10 Good Habits Every iPhone Photographer Should Follow

Whether you’re just starting out in iPhone photography or you’re a seasoned professional, there are certain good habits to pick up and use on a daily basis. These habits will not only help you take better photos with your iPhone, but they’ll also keep you motivated and inspired to continue taking great pictures. In this tutorial, you’ll discover ten good habits that every iPhone photographer should follow.

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1. Always Have Your Camera Ready

You never want to miss the opportunity to take a great photo. The good thing about the iPhone camera is that you’ll probably always have it with you.

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To ensure you’re always ready to shoot at a moment’s notice, make sure your iPhone is always switched on and that it has plenty of battery life.

Make sure you know how to access the camera instantly from the lock screen – simply swipe up on the lock screen and the camera app will open, allowing you to bypass having to enter your passcode.

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Even if you take the same route to work or to the store all the time, there’s always something new that you might encounter. Being ready with your camera ensures that you won’t miss those fleeting photo opportunities.

2. Take Photos Every Day

Take a photo of something, anything, each and every day. Doing so will keep you in practice mode and improve your photography skills. This habit will also help you to be creative and think outside the box.

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For instance, you don’t have to go outside your house to take photographs. Think about all of the interesting things you can photograph inside your home.

Another idea is to focus on abstract photos or close up macro shots. Start noticing the details of everything around you… the paint peeling from walls, the texture of the sidewalk, the number of legs on an insect, and figure out a unique way to shoot these images.

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If the thought of taking a photo a day sounds overwhelming, join a daily photo challenge and make a game out of it. A photo 365 project is a great way of motivating you to take at least one iPhone photo every single day.

3. Take Multiple Shots

When I find a subject I’d like to photograph, I always take multiple shots of it. You never know which shot will really be magical until you review them.

Move around your subject and shoot from different perspectives to show the subject from various angles. Shoot from high up, low down and from different sides of the subject. Shoot from far away and close up to see what difference it makes.

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Selecting a different focus point will also create a new perspective. For example, you may wish to focus on an area close to the camera, or a part of the scene further in the distance.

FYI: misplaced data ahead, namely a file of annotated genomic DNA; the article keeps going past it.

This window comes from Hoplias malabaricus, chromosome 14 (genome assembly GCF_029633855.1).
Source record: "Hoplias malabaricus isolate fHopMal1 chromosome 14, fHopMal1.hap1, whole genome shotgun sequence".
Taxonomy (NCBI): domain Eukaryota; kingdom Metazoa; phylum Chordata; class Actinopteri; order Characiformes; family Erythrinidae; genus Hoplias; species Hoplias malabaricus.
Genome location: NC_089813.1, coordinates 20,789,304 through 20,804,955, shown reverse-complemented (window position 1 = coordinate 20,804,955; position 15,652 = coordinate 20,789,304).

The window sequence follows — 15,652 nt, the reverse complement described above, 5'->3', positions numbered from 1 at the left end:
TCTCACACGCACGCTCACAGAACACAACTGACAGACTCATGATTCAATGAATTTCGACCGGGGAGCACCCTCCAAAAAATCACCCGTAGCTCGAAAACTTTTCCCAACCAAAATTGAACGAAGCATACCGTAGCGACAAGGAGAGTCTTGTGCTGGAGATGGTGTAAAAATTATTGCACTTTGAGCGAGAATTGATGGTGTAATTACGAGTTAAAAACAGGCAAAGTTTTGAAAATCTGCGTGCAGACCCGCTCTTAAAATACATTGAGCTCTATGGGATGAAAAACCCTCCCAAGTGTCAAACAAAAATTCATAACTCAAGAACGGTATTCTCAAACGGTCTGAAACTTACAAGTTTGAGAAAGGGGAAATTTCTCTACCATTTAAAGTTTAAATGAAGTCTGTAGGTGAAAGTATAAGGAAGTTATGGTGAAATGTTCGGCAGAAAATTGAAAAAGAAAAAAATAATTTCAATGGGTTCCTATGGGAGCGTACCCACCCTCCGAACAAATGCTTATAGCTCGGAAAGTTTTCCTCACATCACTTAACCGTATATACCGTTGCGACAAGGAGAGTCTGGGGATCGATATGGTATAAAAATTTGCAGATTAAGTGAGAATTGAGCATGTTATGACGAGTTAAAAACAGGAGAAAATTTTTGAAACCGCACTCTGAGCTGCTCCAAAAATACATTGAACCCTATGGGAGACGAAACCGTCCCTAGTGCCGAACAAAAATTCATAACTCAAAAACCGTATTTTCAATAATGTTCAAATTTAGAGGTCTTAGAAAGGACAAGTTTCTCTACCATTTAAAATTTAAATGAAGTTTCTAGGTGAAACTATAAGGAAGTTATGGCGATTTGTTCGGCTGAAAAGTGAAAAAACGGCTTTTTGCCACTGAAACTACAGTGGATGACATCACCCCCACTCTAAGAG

Put the subject in different areas of the camera grid for a unique rule of thirds composition. With iOS 8 you can also shoot in burst mode, which is especially helpful for capturing movement.

4. Look For The Best Light

The most important element of photography is light. iPhone photographers who want to create better photos are always looking for the best kind of light and using it to their advantage for each shot.

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The most beautiful lighting is found during what is known as the golden hour. This is the first hour of light after sunrise and the last hour of light before sunset. The golden hour creates a soft, diffused, golden light that’s perfect for any kind of photography.

In contrast, the light at midday is more difficult to shoot in. It creates long, harsh shadows, but if captured in the right way they aren’t all that bad if you wish to add depth and texture to your subject.

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Getting into the habit of looking for the light all the time will help you understand the impact of different types of light on your subject. You’ll intuitively know how a photo will turn out just by looking at the type of light in the scene.

5. See Without The Camera

Start to see the world as if you’re always looking through your iPhone camera lens, even when you’re not. I was brand new to photography just two years ago when I began taking photos with my iPhone.

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I noticed that even if I didn’t have my iPhone camera out, I was always looking for potential photos. I began to look at the world as if I was setting up my next shot.

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I considered composition, lighting and subject matter. I thought about the rule of thirds and how I might frame the shot, and whether the scene would look better in color or black and white. This habit allows you to practice photography even when you’re not taking photos.

6. Back Up Your Work

Backing up your photos to an alternative storage source will not only help you protect your photos from loss, but it will also free up valuable storage space on your device. There are many backup options available.

The first is simply to back up your photos to your computer’s hard drive or to an external hard drive. Cloud-based storage is another option – this is where your files are backed up over the internet, rather than onto your own computer.